JOHN ZHANG, PHD, MDa
Foot pain and discomfort are common in workers whose job requiring long hours on their feet due to weight bearing and complexity of its structure and function1. It has been reported that approximately three-fourths of Americans experience foot problems in their life2. Foot pain and discomfort often lead to other complications above the level of the foot. The most common problems associated with foot pain and discomfort are ankle, leg, knee, hip and spinal disorders in people who spend many hours standing.3,4 Foot orthotics have been used as a non-invasive treatment for conditions involving the feet and other parts of lower extremities. Many researchers believe that foot orthotics are effective in solving problems of the feet and other parts of lower extremities, and low back pain5. A study of postal workers performed by Carley (1998) revealed a 67% reduction in foot, knee, or back pain as measured by the Borg scale6. Sobel et al (2001) reported in a foot orthotics survey of 122 policemen, that 68% of subjects had decreased foot discomfort but had no improvement in back or leg discomfort7. However, these studies on foot orthotics remain inconclusive because they lack controls. Furthermore, different patient conditions, orthotics casting, and outcome assessments also contribute to the evaluation of effectiveness incosistent8. Therefore, a newly designed study with controls is necessary to determine the effectiveness of orthotics.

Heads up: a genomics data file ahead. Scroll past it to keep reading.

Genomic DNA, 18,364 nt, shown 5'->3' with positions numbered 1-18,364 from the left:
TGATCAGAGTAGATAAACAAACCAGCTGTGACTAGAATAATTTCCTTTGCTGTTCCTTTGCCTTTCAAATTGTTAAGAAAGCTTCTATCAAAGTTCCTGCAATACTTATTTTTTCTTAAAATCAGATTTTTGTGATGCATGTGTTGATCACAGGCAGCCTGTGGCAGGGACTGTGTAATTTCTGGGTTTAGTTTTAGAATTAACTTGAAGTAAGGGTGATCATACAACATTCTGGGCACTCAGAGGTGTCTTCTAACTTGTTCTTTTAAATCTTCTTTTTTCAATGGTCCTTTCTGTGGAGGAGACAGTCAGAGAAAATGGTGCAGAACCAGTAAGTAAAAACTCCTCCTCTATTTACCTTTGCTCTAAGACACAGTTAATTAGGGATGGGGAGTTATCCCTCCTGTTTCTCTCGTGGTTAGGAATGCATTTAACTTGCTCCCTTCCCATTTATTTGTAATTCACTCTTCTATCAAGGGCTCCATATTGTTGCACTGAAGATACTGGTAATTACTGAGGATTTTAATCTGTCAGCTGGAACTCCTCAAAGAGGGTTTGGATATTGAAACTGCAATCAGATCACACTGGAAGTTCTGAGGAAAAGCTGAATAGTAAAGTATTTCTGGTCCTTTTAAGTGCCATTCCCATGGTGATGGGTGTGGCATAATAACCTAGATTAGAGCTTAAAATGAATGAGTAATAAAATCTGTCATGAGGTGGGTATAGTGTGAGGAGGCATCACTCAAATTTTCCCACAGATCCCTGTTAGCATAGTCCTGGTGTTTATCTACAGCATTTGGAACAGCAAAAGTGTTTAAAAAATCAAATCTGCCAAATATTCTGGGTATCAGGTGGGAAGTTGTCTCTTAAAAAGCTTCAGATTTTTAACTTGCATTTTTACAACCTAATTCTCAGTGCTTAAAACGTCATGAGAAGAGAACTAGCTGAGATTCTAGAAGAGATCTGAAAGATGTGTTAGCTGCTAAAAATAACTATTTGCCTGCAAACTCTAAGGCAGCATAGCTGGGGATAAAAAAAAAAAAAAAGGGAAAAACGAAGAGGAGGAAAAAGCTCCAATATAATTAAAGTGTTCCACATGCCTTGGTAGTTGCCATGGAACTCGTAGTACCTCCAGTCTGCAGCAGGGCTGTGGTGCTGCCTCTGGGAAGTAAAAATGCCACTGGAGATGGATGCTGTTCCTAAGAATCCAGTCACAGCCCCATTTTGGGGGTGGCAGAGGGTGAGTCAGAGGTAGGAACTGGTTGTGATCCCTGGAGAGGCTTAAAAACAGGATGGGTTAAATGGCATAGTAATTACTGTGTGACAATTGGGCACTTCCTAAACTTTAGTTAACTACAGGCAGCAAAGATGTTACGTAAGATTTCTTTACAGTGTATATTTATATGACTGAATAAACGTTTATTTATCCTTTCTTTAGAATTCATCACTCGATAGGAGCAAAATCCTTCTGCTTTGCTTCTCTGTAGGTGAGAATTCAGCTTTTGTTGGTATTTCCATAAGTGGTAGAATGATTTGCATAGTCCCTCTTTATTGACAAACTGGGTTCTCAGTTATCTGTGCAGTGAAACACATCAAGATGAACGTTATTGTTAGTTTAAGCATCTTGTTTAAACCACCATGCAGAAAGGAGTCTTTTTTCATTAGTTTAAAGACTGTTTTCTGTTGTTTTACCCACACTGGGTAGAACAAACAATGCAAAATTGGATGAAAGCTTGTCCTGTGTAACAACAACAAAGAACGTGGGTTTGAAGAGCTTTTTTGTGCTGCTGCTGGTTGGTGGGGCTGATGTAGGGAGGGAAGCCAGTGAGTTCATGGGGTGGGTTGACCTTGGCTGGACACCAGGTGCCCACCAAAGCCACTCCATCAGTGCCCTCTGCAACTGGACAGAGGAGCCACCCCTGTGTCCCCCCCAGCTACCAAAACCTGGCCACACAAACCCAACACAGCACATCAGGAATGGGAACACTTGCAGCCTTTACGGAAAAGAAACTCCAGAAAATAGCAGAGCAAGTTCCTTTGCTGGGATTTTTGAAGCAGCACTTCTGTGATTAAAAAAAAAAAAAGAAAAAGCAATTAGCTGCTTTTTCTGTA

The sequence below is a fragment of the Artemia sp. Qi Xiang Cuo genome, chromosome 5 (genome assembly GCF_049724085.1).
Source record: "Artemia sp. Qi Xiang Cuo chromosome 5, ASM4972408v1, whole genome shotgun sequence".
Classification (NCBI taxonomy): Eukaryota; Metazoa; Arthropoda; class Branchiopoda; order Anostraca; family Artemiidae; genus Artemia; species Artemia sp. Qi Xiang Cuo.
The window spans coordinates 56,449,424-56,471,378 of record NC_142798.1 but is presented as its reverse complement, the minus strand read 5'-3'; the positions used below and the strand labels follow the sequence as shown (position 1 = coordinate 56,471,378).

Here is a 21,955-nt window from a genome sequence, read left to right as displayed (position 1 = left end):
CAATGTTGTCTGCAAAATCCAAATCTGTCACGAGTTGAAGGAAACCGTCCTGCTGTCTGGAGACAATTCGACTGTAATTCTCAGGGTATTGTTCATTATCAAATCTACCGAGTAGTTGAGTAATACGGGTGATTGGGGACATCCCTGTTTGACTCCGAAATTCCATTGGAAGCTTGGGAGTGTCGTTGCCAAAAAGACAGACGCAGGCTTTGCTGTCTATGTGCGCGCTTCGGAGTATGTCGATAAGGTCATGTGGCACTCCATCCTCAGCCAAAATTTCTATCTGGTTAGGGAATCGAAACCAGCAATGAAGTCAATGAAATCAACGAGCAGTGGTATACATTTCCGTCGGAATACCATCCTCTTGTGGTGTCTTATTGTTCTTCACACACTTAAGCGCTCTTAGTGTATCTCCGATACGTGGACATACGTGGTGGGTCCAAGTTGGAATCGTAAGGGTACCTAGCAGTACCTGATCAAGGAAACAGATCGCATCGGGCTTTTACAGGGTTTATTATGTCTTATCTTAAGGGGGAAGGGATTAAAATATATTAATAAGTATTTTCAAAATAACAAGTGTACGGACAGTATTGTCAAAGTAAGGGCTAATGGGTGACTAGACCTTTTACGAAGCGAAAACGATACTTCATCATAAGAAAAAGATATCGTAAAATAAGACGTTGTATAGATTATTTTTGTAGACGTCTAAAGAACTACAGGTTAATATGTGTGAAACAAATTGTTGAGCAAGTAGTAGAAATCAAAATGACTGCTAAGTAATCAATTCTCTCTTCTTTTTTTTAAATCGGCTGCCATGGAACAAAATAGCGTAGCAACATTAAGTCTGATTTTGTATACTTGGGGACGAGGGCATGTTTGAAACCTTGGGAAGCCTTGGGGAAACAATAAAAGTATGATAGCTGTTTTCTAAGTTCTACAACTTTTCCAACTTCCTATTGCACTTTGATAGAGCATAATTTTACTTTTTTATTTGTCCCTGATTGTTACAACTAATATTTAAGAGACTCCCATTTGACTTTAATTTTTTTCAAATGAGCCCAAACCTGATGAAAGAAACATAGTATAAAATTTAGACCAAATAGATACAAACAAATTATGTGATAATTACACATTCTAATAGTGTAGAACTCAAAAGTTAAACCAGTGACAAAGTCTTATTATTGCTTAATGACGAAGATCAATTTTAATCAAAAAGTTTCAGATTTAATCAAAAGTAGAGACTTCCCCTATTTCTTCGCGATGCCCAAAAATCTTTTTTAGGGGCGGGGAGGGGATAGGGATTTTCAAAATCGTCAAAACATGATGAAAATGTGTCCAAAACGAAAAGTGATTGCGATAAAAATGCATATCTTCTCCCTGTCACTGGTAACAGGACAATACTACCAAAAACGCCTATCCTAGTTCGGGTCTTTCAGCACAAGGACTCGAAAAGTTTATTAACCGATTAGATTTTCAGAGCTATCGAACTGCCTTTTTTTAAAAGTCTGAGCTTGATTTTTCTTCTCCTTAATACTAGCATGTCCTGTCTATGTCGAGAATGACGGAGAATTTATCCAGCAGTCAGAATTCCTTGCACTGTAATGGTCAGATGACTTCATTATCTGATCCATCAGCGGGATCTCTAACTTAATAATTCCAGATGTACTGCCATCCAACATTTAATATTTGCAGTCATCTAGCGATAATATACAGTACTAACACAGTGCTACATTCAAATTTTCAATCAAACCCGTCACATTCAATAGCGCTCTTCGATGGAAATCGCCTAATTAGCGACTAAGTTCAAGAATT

Chiropractic care, as the largest non-drug, non-surgery, non-invasive and holistic health care profession, has been demonstrated to be an excellent choice to treat neuromusculoskeletal and visceral problems with its effectiveness and safety9. More chiropractors have been using foot orthotics as part of their practice. However, there are no studies examining the combination o chiropractic care and orthotics for relieving foot and foot-associated pain and discomfort.